The plaintiffs in the Brackeen case are supported by organizations that unsuccessfully presented similar arguments to the U.S. Court of Appeals for the Ninth Circuit.  See Carter v. Tahsuda, No. 17-15839, 2018 WL 3720025 (9th Cir. Aug. 6, 2018).  The organizations simultaneously targeted a different venue–the District Court for the Northern District of Texas–hoping for a better result, which they received.  (Judge O’Connor, a GOP appointee, has been a target judge for conservative advocates contesting national issues such as transgender rights, DACA, and the Affordable Care Act.)  Although the Ninth Circuit did not weigh in on the merits of the arguments in the Carter case, if the Fifth Circuit were to hold ICWA unconstitutional, differing outcomes of circuit cases could influence the Supreme Court to grant review on the constitutionality of ICWA.  The recent addition of Brett Kavanaugh to the Supreme Court may not bode well for tribes if the Court were to review ICWA’s constitutionality.  Kavanaugh authored an Amicus Brief in Rice v. Cayetano, 528 U.S. 495 (2000), on behalf of a conservative think tank in which he argued that Native Hawaiians were racial groups, not political entities.  The Texas district court in Brackeen cited Rice in holding ICWA unconstitutional as a race-based law.  There is concern that Kavanaugh may view American Indian tribes in the same way, i.e., as racial groups, not political entities.  For now, the Brackeen case only affects the parties involved.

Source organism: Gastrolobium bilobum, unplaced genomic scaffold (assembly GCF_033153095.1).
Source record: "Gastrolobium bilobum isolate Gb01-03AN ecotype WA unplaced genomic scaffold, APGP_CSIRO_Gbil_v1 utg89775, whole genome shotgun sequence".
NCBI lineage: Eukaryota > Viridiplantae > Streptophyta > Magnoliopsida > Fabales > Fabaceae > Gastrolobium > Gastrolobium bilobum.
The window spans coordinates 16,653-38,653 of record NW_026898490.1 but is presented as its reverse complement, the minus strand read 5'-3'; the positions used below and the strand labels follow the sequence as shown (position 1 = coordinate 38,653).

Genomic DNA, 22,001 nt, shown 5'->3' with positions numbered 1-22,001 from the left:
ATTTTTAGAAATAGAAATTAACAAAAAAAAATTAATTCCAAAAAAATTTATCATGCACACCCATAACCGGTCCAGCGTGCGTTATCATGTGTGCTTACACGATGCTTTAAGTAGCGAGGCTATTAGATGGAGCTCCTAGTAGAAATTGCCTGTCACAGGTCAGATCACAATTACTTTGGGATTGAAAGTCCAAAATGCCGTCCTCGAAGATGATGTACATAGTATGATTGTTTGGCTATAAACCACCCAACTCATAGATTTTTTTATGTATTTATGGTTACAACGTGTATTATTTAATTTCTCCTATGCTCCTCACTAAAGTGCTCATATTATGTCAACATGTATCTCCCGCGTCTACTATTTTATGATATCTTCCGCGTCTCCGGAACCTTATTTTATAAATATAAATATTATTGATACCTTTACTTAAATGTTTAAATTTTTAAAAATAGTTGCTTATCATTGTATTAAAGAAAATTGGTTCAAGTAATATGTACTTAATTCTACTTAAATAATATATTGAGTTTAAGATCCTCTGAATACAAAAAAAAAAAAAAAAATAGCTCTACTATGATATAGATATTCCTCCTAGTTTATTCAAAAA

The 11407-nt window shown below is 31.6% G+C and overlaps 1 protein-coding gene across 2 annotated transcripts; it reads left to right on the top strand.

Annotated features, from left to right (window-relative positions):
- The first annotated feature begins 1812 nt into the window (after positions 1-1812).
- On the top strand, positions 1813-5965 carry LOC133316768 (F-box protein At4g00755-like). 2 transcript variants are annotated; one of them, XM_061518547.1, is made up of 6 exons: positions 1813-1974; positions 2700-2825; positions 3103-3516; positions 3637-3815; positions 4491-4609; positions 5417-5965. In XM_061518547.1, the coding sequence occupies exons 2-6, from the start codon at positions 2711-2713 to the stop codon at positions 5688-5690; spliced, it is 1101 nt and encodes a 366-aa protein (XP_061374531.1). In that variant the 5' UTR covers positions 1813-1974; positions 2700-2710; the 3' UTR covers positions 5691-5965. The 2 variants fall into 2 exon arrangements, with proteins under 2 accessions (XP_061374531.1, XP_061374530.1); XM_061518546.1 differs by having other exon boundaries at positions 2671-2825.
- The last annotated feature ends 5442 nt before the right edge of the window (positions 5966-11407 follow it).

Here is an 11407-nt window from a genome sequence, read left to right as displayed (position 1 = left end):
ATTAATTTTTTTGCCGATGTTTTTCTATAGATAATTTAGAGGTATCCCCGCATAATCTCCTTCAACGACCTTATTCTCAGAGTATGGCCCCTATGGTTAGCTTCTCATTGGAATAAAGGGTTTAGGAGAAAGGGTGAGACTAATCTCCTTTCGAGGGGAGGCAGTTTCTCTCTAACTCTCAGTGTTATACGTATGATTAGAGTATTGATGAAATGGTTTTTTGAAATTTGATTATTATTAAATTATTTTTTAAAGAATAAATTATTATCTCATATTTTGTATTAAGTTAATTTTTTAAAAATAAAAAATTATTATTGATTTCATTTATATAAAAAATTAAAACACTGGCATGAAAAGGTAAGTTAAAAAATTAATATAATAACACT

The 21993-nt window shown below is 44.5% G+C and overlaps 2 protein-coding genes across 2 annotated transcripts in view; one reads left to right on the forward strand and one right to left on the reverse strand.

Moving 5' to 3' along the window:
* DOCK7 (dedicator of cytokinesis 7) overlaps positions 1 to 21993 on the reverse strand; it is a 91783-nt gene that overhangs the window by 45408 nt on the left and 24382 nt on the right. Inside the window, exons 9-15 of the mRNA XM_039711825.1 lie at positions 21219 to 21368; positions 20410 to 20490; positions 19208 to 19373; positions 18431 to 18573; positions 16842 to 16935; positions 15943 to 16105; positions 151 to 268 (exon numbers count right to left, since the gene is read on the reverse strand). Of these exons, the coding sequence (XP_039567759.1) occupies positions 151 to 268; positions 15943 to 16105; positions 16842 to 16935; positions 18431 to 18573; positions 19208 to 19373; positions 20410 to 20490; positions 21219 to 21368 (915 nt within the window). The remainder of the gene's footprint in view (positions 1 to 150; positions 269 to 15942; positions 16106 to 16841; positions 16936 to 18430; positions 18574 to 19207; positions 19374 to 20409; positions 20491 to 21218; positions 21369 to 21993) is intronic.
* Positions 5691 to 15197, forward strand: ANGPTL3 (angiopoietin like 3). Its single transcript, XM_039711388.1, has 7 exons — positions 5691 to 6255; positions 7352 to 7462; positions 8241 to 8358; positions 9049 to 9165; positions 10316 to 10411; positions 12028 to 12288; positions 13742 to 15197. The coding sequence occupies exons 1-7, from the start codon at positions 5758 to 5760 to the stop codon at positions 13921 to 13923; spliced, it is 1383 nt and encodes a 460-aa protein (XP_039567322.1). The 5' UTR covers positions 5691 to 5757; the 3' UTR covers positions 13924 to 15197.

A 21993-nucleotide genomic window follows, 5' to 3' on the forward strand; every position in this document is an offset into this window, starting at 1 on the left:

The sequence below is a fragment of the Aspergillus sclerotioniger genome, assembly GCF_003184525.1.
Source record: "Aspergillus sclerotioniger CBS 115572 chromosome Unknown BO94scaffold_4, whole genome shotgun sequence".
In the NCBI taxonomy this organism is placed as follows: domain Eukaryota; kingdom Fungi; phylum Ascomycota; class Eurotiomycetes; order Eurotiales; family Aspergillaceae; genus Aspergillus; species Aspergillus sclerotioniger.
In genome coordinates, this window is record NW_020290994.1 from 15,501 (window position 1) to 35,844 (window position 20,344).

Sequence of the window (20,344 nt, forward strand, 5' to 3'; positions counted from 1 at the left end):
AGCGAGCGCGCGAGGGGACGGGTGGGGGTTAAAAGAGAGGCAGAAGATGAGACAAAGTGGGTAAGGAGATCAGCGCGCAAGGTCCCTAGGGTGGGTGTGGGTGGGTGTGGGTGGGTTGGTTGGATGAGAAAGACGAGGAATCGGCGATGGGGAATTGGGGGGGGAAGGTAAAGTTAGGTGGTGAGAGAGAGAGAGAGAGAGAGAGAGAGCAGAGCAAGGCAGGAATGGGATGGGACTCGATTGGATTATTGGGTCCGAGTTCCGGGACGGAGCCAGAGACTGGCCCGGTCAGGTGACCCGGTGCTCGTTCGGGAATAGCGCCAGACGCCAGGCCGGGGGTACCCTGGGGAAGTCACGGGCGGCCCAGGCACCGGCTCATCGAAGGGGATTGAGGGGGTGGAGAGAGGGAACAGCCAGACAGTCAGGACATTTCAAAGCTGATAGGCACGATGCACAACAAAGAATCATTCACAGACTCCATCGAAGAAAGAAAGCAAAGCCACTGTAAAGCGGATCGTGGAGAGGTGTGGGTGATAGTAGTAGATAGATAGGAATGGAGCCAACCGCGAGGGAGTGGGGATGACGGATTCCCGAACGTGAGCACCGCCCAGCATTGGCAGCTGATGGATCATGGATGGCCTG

If the Texas ruling is upheld, it could have severe ramifications in federal Indian law, potentially invalidating numerous federal laws that Congress has enacted based on its special trust responsibility to tribes.  Tribes, other entities, or individuals concerned about this ruling and interested in supporting ICWA can show their support in several ways.  One way to support ICWA is to vote for and financially support government officials in upcoming elections who will support ICWA.  Another way is to support, financially or otherwise, organizations currently working to support the tenets of ICWA, such as the National Indian Child Welfare Association, the Native American Rights Fund, the Association on American Indian Affairs, and the National Congress of American Indians.  If you or your family members have been affected by pre-ICWA removal policies, contact the Partnership for Native Children, who can help you share your story so that others will better understand why ICWA is such an important law and what is at stake with the Brackeen decision.

Procopio will continue to monitor the Brackeen case closely as it progresses in the courts.

Procopio_White_Hawk_RachealRacheal M. White Hawk (Rosebud Sioux Tribe) is an Associate and member of Procopio’s Native American Law Practice Group.  Racheal is a member of the Arizona Bar and is awaiting results from the California Bar.  Connect with Racheal at and 619.906.5654.

Ted GriswoldTed Griswold is head of Procopio’s Native American Law Practice Group and primary editor for the Blogging Circle.  Connect with Ted at and 619.515.3277.



By:      Theodore J. Griswold | Partner |

Procopio has a long-standing tradition of providing growth opportunities to the communities we serve.  Procopio’s Native American Law Practice Group extends this tradition by actively investing in the future leaders of Indian Country through offering paid internships for Native American law students or law students with an emphasis in Native American law.  Please join us in identifying qualified legal students within Native American communities that may be interested in being part of this engaging opportunity.